Still, on the wrist, the 47 × 16.45mm case is very prominent. It’s big, it’s brash, and it’s bold, but it’s not heavy — physically, that is. The case is made of Roger Dubuis’s exclusive, high-tech Mineral Composite Fiber (MCF). That’s a material containing 99.5% silica and that gets its final shape through a Sheet Molding Compound (SMC) process. And not only is MCF 2.5 times lighter than ceramic and 13% lighter than carbon, but it can also be colored very precisely. So, technically, this isn’t a heavy watch. It is, on the other hand, very heavy on the eye. This watch is utterly impossible to miss due to its size and whiteness. It wears a bit like a Stormtrooper’s helmet, if you know what I mean. And I also have no clue what to wear this watch with. A white T-shirt and jeans or a black silk suit? I have no idea.
To me, the Roger Dubuis Excalibur Spider Countach DT/X is more of an objet d’art than it is a watch. Put it on display on your desk inside a glass dome, and this miniature time machine will be the perfect kinetic art piece — especially when you put a 1:18 scale model of a Countach next to it.
Allow me a hypothetical question: what would you wear while driving a Lamborghini Countach? A watch from 1974, the birth year of the Countach, perhaps? How about a yellow gold Patek Philippe Golden Ellipse 3644?
Watches I like to look at but can’t wear: HYT Conical Tourbillon Black Eklipse
You look at it in awe, slowly becoming hypnotized, but when you put it on the wrist, the magic wears off quickly, and you start to feel a bit ridiculous. The HYT Conical Tourbillon Black Eklipse (CHF 335,000 before taxes) is both a visual spectacle and a horological tour de force, but it’s also a problematic watch from a practical standpoint. When you put a movement inside a watch that mimics a star system within a star system — a star system gone rogue that is — you end up with a 48 × 25.15mm timepiece. Yes, it’s a big and tall watch. The gigantic domed sapphire crystal is to “blame” for that. On the other hand, though, it’s also quite small considering all the action that goes on inside it.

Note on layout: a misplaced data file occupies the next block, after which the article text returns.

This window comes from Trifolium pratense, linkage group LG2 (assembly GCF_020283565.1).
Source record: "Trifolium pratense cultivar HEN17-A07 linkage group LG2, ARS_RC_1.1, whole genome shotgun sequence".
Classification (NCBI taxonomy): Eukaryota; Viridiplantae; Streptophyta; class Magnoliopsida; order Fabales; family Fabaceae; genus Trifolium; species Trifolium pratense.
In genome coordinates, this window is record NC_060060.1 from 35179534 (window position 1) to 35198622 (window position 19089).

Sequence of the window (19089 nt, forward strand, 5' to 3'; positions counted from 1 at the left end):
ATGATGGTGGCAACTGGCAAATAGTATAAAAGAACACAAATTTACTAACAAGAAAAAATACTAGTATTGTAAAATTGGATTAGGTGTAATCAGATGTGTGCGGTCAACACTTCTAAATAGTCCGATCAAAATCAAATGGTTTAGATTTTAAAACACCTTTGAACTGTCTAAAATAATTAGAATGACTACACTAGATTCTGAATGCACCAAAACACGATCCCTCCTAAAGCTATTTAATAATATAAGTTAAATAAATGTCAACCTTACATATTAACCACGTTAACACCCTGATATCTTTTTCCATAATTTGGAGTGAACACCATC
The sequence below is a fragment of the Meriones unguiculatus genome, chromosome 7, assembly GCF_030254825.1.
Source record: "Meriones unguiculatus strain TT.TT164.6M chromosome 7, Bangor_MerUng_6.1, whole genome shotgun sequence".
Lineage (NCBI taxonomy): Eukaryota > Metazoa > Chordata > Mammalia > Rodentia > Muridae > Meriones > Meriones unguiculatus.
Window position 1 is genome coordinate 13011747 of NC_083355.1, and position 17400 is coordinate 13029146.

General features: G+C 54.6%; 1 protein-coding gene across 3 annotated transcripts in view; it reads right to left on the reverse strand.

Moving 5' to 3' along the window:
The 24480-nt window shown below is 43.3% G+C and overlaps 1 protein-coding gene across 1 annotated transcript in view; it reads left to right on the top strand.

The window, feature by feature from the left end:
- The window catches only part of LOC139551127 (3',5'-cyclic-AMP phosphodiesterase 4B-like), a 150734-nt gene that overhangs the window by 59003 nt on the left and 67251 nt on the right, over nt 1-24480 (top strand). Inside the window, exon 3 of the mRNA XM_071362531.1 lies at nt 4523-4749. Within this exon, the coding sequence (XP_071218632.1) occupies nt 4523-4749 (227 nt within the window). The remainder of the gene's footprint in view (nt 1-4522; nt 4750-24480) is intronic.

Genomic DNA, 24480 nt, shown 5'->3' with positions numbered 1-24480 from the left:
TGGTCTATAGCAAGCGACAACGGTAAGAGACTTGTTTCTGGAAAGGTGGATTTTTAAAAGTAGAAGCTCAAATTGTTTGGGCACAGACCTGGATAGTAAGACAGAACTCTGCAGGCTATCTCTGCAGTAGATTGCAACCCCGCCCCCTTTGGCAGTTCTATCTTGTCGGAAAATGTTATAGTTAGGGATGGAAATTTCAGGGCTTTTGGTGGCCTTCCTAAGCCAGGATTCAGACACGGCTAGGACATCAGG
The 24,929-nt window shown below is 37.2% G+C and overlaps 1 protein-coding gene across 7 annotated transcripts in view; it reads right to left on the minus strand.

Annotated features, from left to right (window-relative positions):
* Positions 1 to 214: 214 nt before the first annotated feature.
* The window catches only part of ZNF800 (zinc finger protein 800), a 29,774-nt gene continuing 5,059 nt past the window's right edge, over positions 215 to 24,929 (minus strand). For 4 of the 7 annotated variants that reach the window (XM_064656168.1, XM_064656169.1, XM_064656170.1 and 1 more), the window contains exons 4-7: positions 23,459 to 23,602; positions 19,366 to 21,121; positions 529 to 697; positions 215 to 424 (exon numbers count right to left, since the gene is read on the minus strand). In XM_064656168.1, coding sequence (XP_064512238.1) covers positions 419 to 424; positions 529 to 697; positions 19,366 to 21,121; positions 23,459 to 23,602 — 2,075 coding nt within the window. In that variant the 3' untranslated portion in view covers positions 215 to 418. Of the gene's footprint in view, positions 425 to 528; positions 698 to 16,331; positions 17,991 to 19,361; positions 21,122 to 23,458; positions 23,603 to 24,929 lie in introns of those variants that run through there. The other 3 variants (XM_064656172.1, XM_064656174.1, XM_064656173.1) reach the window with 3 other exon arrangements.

Master watchmaker Eric Coudray used his signature conical tourbillon — a device he named the “Cônillon”— and took the concept even further. The fast-moving tourbillon completes a clockwise revolution in 30 seconds, and it’s surrounded by three tiny, moving spheres. Those spheres, each just 2.5mm in diameter, are filled with the same green luminous fluid that is used to indicate the retrograde hours.
How to wear a star system
How do you casually wear a star system? I don’t think it’s possible. Not unless you’re Marvel’s supervillain Galactus, the World Devourer, he who controls the full might of the Power Cosmic, which gives him almost complete control of energy and matter…and I’m not really like that guy. My advice? If the Roger Dubuis sits on your desk, put the HYT on the coffee table.